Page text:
hi dear masters
i have a question and it is about thethe word ( you ) in english
in our language , Farsi , we have two different words for ( you ) as gingular and plural . the singular one is used for one person or when the speaker is rude to the audience . sometimes , in translated films , specially when a child is talking to his mom or a clerk is talking to his boss , mom or the boss says , ( dont say you ( with the singular meaning ) . say you ( with the plural meaning ) .
do these two have any difference in english?
French also has that distinction: tu (informal 'you') and vous (formal 'you'), but English does not. Traditionally, though, it was impolite, and may still be considered so, to address a third party as 'he' or 'she' if that person is present in the conversation.
Using informal 'you' is called 'tutoyer', and the opposite is 'vouvoyer'. The informal you' is not at all impolite, and very frequent among colleagues, friends, people who share a common interest, family etc. In fact, you use the formal 'you' with strangers, your boss, policemen etc. It creates some distance between the two speakers, and sometimes this distance is welcome, sometimes it is awkward (stilted/aloof). The Spanish have this distinction too, and use the informal 'you' even more liberally.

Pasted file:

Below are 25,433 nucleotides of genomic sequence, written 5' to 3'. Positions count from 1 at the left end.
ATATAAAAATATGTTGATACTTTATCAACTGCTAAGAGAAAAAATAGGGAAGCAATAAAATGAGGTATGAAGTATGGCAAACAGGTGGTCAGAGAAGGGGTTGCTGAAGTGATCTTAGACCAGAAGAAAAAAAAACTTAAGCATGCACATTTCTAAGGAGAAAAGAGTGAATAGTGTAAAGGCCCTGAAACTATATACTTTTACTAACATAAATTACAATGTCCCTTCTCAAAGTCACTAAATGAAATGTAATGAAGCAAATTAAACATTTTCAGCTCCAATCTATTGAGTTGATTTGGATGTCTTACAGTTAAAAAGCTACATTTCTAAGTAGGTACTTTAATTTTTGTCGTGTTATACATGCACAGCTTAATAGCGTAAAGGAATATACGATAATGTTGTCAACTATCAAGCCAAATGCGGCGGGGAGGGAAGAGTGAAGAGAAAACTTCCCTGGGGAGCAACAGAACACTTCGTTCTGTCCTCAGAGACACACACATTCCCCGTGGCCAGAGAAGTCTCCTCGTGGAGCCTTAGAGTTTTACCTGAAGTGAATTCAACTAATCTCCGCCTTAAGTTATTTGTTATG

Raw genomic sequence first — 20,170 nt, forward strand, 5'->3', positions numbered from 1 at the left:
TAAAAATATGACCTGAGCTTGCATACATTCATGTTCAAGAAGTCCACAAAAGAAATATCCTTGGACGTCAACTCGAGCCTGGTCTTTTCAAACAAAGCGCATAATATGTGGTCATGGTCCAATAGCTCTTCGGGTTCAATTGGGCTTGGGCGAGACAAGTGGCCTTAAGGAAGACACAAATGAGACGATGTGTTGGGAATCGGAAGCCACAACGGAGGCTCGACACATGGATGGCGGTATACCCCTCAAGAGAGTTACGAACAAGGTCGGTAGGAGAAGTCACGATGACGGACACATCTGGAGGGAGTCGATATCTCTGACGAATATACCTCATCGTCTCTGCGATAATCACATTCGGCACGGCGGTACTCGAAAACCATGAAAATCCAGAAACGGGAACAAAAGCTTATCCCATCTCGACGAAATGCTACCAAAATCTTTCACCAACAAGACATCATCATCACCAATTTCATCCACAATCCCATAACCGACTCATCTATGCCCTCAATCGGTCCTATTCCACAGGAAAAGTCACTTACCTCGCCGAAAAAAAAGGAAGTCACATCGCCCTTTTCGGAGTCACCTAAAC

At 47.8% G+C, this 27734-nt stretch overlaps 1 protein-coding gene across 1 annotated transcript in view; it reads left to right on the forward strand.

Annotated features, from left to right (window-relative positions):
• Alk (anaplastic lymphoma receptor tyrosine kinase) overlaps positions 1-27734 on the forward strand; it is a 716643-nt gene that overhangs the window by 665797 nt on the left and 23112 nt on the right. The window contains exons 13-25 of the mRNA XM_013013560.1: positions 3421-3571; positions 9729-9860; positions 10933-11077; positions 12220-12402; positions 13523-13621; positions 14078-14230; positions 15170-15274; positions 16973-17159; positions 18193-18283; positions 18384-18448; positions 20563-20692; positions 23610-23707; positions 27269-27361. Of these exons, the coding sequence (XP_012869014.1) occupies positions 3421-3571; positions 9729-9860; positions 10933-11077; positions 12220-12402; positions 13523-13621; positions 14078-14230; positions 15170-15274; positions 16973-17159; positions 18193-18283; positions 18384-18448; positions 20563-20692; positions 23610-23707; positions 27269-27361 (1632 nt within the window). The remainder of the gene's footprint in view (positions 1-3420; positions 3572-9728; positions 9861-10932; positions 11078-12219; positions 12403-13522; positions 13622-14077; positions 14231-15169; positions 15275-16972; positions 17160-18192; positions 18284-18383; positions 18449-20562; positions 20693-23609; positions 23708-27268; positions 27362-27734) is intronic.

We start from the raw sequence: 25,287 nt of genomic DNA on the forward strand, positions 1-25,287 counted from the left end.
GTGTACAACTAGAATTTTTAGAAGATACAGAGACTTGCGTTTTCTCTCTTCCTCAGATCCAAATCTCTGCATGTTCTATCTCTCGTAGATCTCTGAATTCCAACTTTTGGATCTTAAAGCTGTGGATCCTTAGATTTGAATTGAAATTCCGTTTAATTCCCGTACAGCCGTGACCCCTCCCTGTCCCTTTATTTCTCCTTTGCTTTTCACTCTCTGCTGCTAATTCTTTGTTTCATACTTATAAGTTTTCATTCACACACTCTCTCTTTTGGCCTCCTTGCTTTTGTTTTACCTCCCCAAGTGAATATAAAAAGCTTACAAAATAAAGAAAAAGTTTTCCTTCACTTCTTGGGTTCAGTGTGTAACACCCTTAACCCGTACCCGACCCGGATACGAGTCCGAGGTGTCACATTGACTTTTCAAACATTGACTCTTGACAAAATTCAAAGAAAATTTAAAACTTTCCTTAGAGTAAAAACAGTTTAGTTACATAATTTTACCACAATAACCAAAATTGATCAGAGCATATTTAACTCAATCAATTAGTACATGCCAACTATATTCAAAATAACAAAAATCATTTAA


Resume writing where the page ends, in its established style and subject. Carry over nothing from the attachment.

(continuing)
Actually, the absence of formal/informal 'you' in English turns out to be pretty convenient